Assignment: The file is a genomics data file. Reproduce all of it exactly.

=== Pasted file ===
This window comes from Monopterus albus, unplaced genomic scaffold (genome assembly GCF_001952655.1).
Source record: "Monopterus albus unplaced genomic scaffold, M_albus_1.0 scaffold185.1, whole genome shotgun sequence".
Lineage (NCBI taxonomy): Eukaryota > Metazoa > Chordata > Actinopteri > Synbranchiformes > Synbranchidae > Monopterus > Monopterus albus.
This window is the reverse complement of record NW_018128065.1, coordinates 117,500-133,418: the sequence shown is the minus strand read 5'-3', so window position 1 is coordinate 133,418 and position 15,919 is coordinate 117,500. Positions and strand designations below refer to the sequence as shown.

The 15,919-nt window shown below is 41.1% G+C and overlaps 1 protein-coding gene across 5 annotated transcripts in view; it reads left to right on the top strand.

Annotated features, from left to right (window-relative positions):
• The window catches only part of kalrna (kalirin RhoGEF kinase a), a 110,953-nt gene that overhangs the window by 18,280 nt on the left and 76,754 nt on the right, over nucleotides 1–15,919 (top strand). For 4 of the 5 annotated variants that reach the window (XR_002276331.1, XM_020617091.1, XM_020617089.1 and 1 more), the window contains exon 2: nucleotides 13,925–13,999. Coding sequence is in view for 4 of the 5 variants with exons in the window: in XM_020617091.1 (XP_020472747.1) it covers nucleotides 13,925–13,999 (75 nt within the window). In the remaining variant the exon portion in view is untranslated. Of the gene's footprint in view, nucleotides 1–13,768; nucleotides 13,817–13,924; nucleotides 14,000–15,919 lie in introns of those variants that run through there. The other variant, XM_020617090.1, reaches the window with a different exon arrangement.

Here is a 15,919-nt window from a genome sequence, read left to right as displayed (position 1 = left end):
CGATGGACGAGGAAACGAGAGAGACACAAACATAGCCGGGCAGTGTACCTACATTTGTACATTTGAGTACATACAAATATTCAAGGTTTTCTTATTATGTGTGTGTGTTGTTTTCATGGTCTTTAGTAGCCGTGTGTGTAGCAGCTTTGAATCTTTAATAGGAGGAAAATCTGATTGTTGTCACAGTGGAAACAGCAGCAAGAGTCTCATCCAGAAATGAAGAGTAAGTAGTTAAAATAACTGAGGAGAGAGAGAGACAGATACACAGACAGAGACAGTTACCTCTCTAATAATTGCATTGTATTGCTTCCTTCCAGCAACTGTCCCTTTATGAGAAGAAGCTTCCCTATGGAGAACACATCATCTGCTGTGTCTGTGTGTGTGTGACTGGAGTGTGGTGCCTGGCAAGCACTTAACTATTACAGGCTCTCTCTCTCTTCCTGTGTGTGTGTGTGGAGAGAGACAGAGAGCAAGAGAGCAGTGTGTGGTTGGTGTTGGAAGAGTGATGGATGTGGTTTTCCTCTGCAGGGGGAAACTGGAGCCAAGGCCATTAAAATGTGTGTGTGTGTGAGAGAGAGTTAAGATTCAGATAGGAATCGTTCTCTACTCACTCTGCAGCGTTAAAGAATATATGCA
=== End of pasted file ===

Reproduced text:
This window comes from Monopterus albus, unplaced genomic scaffold (genome assembly GCF_001952655.1).
Source record: "Monopterus albus unplaced genomic scaffold, M_albus_1.0 scaffold185.1, whole genome shotgun sequence".
Lineage (NCBI taxonomy): Eukaryota > Metazoa > Chordata > Actinopteri > Synbranchiformes > Synbranchidae > Monopterus > Monopterus albus.
This window is the reverse complement of record NW_018128065.1, coordinates 117,500-133,418: the sequence shown is the minus strand read 5'-3', so window position 1 is coordinate 133,418 and position 15,919 is coordinate 117,500. Positions and strand designations below refer to the sequence as shown.

The 15,919-nt window shown below is 41.1% G+C and overlaps 1 protein-coding gene across 5 annotated transcripts in view; it reads left to right on the top strand.

Annotated features, from left to right (window-relative positions):
• The window catches only part of kalrna (kalirin RhoGEF kinase a), a 110,953-nt gene that overhangs the window by 18,280 nt on the left and 76,754 nt on the right, over nucleotides 1–15,919 (top strand). For 4 of the 5 annotated variants that reach the window (XR_002276331.1, XM_020617091.1, XM_020617089.1 and 1 more), the window contains exon 2: nucleotides 13,925–13,999. Coding sequence is in view for 4 of the 5 variants with exons in the window: in XM_020617091.1 (XP_020472747.1) it covers nucleotides 13,925–13,999 (75 nt within the window). In the remaining variant the exon portion in view is untranslated. Of the gene's footprint in view, nucleotides 1–13,768; nucleotides 13,817–13,924; nucleotides 14,000–15,919 lie in introns of those variants that run through there. The other variant, XM_020617090.1, reaches the window with a different exon arrangement.

Here is a 15,919-nt window from a genome sequence, read left to right as displayed (position 1 = left end):
CGATGGACGAGGAAACGAGAGAGACACAAACATAGCCGGGCAGTGTACCTACATTTGTACATTTGAGTACATACAAATATTCAAGGTTTTCTTATTATGTGTGTGTGTTGTTTTCATGGTCTTTAGTAGCCGTGTGTGTAGCAGCTTTGAATCTTTAATAGGAGGAAAATCTGATTGTTGTCACAGTGGAAACAGCAGCAAGAGTCTCATCCAGAAATGAAGAGTAAGTAGTTAAAATAACTGAGGAGAGAGAGAGACAGATACACAGACAGAGACAGTTACCTCTCTAATAATTGCATTGTATTGCTTCCTTCCAGCAACTGTCCCTTTATGAGAAGAAGCTTCCCTATGGAGAACACATCATCTGCTGTGTCTGTGTGTGTGTGACTGGAGTGTGGTGCCTGGCAAGCACTTAACTATTACAGGCTCTCTCTCTCTTCCTGTGTGTGTGTGTGGAGAGAGACAGAGAGCAAGAGAGCAGTGTGTGGTTGGTGTTGGAAGAGTGATGGATGTGGTTTTCCTCTGCAGGGGGAAACTGGAGCCAAGGCCATTAAAATGTGTGTGTGTGTGAGAGAGAGTTAAGATTCAGATAGGAATCGTTCTCTACTCACTCTGCAGCGTTAAAGAATATATGCA